Books and Arts

Nature 436, 178-179 (14 July 2005) | doi:10.1038/436178a; Published online 13 July 2005

Dissecting the right brain

Paul Bloom1

BOOK REVIEWEDThe Ethical Brain

by Michael S. Gazzaniga

Dana Press: 2005. 226 pp. £17.50, $25.00

It matters to me what Michael Gazzaniga thinks about the brain and, if you live in the United States, it should matter to you too. In 2002, Gazzaniga was appointed to the President's Council on Bioethics and so his views on cloning, euthanasia, neurological enhancement and embryonic stem cell research will help shape US law and policy. Gazzaniga is an admirably clear writer who assumes no expertise on the part of his reader. Although he says that The Ethical Brain was written to encourage fellow neuroscientists to enter the public debate on these issues, it could be read by anyone who has an interest in the controversies that lie at the intersection of science and ethics.

Gazzaniga's main point can be summarized as: Don't Panic. He is sceptical that we will ever be able to create 'designer babies' or pills that lead to effortless improvements in human performance. He argues that 'mind-reading' techniques such as functional MRI and implicit tests of racial bias are actually of limited value when it comes to determining moral or legal responsibility. And he is confident that individuals can make competent decisions about the proper use of technologies such as cloning and neurological enhancement. With just a few exceptions, he believes the government should stay out of such decisions.

He is particularly dubious about slippery-slope arguments of the type: we can't let people do X, because even though X is ok, it might lead to Y and Y is terrible. As he puts it, "It does not make moral, political, or social sense to allow the fear of the extreme to hinder the good."

He also addresses the big questions, such as how to reconcile the common-sense notion that people possess free will and are responsible for their actions with the scientific view that, as physical objects, our actions are fully determined. Gazzaniga's solution is to distinguish brains from people — "Brains are automatic, but people are free." Responsibility is "a social construct that exists in the rules of a society, [it] does not exist in the neuronal structures of the brain". For him, scientists have nothing to say about such issues: they should stay in their labs and out of the courthouse and legislature.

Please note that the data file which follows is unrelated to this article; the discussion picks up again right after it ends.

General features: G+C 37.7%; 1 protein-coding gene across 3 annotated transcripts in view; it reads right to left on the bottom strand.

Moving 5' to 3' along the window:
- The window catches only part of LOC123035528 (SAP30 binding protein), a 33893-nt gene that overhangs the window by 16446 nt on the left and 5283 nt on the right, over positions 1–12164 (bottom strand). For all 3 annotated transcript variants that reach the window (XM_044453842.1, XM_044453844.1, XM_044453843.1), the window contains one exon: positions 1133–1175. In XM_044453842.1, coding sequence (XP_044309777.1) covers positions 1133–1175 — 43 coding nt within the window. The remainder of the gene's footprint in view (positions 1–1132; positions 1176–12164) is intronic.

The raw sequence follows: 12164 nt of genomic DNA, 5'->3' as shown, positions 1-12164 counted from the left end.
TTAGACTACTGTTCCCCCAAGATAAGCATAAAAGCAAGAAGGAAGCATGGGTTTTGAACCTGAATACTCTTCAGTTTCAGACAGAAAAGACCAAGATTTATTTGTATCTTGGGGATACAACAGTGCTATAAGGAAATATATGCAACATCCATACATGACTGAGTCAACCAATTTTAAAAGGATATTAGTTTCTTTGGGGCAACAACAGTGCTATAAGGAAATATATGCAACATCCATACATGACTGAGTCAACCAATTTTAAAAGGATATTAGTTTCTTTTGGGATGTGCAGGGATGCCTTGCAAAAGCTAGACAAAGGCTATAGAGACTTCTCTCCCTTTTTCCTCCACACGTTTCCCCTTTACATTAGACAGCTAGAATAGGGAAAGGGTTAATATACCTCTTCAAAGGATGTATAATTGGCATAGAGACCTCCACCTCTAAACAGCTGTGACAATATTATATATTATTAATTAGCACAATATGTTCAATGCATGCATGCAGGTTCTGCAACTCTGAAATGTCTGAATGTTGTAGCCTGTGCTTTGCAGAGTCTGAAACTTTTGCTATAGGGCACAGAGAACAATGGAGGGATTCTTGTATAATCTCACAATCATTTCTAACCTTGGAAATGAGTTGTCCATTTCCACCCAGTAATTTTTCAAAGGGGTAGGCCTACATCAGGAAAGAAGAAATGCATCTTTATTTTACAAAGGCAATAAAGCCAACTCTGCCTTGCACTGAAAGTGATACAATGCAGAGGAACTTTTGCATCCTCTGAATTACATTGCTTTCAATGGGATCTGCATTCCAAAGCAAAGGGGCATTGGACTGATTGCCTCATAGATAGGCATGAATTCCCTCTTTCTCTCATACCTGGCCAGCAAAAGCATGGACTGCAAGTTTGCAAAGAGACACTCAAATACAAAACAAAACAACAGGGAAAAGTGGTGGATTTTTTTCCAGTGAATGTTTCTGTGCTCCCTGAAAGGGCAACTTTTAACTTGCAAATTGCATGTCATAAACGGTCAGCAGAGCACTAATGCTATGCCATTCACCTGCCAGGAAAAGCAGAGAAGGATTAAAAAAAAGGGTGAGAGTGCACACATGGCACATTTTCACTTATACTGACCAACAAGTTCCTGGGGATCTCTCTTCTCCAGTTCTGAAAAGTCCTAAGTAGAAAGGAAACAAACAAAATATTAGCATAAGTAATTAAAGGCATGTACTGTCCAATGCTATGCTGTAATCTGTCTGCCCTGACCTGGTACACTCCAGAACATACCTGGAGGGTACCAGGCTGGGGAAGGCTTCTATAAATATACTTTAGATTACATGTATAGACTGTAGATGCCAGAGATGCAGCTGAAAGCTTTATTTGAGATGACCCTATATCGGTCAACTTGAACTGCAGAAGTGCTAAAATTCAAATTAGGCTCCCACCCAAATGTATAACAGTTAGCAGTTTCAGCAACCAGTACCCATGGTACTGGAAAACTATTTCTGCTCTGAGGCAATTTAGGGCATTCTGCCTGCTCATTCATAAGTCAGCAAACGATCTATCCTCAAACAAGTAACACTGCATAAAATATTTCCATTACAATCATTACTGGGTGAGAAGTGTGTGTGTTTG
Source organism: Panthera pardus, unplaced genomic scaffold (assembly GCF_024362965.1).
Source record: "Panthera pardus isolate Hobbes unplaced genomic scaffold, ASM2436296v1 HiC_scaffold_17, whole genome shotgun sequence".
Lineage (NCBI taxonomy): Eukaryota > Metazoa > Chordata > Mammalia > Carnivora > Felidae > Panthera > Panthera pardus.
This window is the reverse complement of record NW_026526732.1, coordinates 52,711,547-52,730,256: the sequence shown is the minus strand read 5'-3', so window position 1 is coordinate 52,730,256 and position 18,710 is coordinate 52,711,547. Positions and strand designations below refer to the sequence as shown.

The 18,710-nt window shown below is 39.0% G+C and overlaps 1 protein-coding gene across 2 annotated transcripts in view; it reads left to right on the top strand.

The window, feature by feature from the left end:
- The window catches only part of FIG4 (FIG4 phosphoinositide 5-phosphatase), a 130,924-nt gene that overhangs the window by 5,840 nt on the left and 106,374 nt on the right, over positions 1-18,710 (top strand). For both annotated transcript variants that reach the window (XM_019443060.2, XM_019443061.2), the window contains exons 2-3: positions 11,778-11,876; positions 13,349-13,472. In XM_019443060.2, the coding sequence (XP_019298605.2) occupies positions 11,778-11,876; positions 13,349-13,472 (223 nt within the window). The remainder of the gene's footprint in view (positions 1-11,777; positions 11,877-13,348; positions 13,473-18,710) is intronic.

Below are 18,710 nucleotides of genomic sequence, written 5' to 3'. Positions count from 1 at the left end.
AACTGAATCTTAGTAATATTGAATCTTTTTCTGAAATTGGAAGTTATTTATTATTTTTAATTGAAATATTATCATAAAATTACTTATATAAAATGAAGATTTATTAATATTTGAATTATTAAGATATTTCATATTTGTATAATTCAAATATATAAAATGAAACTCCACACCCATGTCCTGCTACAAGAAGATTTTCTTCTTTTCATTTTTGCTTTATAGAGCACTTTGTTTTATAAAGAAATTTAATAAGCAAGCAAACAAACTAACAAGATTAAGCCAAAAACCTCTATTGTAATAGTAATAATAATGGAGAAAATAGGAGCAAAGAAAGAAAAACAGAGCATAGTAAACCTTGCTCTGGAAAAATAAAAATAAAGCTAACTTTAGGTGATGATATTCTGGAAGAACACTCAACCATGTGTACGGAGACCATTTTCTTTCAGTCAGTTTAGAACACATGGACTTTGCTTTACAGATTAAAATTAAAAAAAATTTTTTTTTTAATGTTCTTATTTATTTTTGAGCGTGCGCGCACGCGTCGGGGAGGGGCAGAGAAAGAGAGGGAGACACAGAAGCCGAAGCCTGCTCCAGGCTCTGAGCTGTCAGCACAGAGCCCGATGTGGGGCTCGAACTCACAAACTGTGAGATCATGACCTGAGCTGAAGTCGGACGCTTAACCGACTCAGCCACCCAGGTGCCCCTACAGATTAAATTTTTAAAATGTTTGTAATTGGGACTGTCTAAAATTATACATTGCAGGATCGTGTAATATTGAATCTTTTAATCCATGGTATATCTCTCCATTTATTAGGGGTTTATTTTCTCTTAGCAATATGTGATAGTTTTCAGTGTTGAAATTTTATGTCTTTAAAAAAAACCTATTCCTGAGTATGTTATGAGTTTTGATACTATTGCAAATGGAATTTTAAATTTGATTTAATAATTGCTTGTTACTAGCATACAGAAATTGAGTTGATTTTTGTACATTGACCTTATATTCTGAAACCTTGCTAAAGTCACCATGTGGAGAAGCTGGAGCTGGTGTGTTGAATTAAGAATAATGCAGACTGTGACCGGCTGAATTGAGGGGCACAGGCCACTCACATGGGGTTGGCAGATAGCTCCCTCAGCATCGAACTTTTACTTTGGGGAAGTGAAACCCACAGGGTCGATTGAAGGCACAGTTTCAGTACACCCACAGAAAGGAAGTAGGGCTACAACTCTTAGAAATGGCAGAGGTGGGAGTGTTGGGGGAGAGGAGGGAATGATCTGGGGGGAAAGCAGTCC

This may be a bit too cautious. Even if Gazzaniga is right that responsibility is a social construct and that for a neuroscientist, no person is more or less responsible than any other, there are reasonable and unreasonable ways to apply this construct. If a paranoid schizophrenic kills someone while in a delusional state, we do not (and should not) punish him or her as we would a mafia hit man, because of what we know about schizophrenia. In this regard, science does bear on questions of moral responsibility, particularly with regard to difficult issues such as how to deal with crimes committed by teenagers, or by those with learning difficulties.

Gazzaniga is a lot less cautious when it comes to the implications of neuroscience for ethics in general. As he puts it in his preface, "I would like to support the idea that there could be a universal set of biological responses to moral dilemmas, a sort of ethics, built into our brains. My hope is that we soon may be able to uncover these ethics, identify them, and begin to live more fully by them. I believe we live by them largely unconsciously now, but that a lot of suffering, war, and conflict could be eliminated if we could agree to live by them more consciously."

This conclusion would follow if our universal moral sense had been implanted by an all-knowing and all-loving God. But biological evolution is a notoriously amoral force. Innate moral universals would have been shaped by the selective advantages that arise from caring for our kin and cooperating with our neighbours, but nothing in our genes tells us that slavery is wrong, or that men and women deserve equal rights. Such insights emerge through individual and group processes that engage all of our faculties, including our innate moral sense, but also the capacity to appreciate abstract arguments, formulate analogies, learn from experience, take other's perspectives and so on. Much of moral progress consists of using reason to override our gut feelings.

An excellent illustration of why ethics does not reduce to instinct comes from Gazzaniga's own treatment of issues such as stem cell research and euthanasia. This shows ethical reasoning at its best — rooted in common sense but also informed by a sharp, inquisitive mind and a deep appreciation of the facts.

  1. Paul Bloom is in the Department of Psychology, Yale University, 2 Hillhouse Avenue, New Haven, Connecticut 06520-8205, USA.


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